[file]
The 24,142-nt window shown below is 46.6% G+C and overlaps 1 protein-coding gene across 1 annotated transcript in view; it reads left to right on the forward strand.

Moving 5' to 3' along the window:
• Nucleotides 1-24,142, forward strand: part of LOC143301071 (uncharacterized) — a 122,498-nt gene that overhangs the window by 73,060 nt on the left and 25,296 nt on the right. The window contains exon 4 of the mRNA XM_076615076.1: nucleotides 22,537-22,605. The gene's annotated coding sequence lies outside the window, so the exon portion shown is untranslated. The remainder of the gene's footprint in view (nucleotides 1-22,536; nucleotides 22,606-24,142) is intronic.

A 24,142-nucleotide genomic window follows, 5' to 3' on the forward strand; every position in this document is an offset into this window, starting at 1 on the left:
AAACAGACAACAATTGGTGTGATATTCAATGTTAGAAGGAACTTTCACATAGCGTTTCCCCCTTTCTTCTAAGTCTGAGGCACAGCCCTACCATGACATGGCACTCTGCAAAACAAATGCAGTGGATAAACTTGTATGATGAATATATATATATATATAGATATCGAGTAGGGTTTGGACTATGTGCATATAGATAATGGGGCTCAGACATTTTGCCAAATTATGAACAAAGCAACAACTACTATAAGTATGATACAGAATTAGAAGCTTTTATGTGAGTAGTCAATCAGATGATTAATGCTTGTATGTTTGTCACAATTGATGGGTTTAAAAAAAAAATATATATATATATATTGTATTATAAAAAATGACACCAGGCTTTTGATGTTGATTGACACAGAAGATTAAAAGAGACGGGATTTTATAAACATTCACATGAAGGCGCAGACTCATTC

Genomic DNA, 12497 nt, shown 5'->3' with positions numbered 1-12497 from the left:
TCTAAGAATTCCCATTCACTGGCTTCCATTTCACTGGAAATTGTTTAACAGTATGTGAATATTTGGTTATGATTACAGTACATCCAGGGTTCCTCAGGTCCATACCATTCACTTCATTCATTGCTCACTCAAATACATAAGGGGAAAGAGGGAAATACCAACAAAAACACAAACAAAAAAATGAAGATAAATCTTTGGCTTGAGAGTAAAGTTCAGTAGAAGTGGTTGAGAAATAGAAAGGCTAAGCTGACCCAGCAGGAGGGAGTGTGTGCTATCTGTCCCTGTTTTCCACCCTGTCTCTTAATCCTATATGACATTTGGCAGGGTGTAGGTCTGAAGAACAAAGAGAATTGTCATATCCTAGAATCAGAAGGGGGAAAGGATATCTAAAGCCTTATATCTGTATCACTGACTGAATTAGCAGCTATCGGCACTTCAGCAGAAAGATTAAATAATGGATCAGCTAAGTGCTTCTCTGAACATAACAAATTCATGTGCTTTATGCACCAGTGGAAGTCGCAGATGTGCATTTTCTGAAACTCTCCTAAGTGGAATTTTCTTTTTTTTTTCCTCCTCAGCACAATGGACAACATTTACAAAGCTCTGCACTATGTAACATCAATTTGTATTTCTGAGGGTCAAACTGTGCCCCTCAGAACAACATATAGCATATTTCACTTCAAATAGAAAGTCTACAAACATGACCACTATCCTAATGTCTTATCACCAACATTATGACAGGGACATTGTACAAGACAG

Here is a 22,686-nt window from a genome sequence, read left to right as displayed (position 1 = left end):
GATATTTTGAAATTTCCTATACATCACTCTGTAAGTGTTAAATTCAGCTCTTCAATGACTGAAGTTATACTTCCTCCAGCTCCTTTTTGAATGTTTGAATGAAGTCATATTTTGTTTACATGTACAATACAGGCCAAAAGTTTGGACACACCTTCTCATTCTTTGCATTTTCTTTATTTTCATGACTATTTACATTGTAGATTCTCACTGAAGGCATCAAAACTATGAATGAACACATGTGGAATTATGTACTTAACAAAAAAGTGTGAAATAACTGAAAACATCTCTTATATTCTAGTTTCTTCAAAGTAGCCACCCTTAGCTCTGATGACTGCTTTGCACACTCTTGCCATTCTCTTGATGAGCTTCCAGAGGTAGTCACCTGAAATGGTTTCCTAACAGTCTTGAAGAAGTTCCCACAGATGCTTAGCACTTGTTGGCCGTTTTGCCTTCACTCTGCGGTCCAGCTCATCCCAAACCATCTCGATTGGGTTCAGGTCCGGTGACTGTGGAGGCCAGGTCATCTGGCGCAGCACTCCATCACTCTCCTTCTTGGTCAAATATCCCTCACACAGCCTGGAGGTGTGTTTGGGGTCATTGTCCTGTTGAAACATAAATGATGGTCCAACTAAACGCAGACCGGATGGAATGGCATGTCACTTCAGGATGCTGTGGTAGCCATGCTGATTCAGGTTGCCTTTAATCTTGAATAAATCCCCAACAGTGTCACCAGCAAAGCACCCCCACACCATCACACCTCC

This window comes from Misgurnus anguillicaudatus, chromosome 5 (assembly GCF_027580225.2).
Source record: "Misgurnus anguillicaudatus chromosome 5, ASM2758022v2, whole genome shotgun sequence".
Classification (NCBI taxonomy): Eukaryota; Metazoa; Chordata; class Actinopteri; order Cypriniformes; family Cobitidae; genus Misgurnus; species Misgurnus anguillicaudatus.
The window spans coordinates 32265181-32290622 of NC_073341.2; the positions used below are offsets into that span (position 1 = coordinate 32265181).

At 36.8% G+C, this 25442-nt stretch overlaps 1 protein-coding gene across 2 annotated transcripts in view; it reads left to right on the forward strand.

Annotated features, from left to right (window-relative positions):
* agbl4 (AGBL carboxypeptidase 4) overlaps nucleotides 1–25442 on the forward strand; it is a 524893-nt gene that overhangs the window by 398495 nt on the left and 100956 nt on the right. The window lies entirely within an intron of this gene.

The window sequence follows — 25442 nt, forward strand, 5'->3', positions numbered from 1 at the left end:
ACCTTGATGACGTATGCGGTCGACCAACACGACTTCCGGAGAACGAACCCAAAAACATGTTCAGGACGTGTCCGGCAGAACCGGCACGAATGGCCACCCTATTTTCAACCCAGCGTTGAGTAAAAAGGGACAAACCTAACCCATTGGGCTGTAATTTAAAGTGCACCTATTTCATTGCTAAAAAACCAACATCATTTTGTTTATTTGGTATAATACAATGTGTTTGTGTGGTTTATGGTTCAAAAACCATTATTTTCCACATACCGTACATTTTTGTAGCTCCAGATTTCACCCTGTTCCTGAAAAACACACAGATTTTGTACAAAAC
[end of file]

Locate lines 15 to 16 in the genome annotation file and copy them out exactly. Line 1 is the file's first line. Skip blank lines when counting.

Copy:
Annotated features, from left to right (window-relative positions):
* agbl4 (AGBL carboxypeptidase 4) overlaps nucleotides 1–25442 on the forward strand; it is a 524893-nt gene that overhangs the window by 398495 nt on the left and 100956 nt on the right. The window lies entirely within an intron of this gene.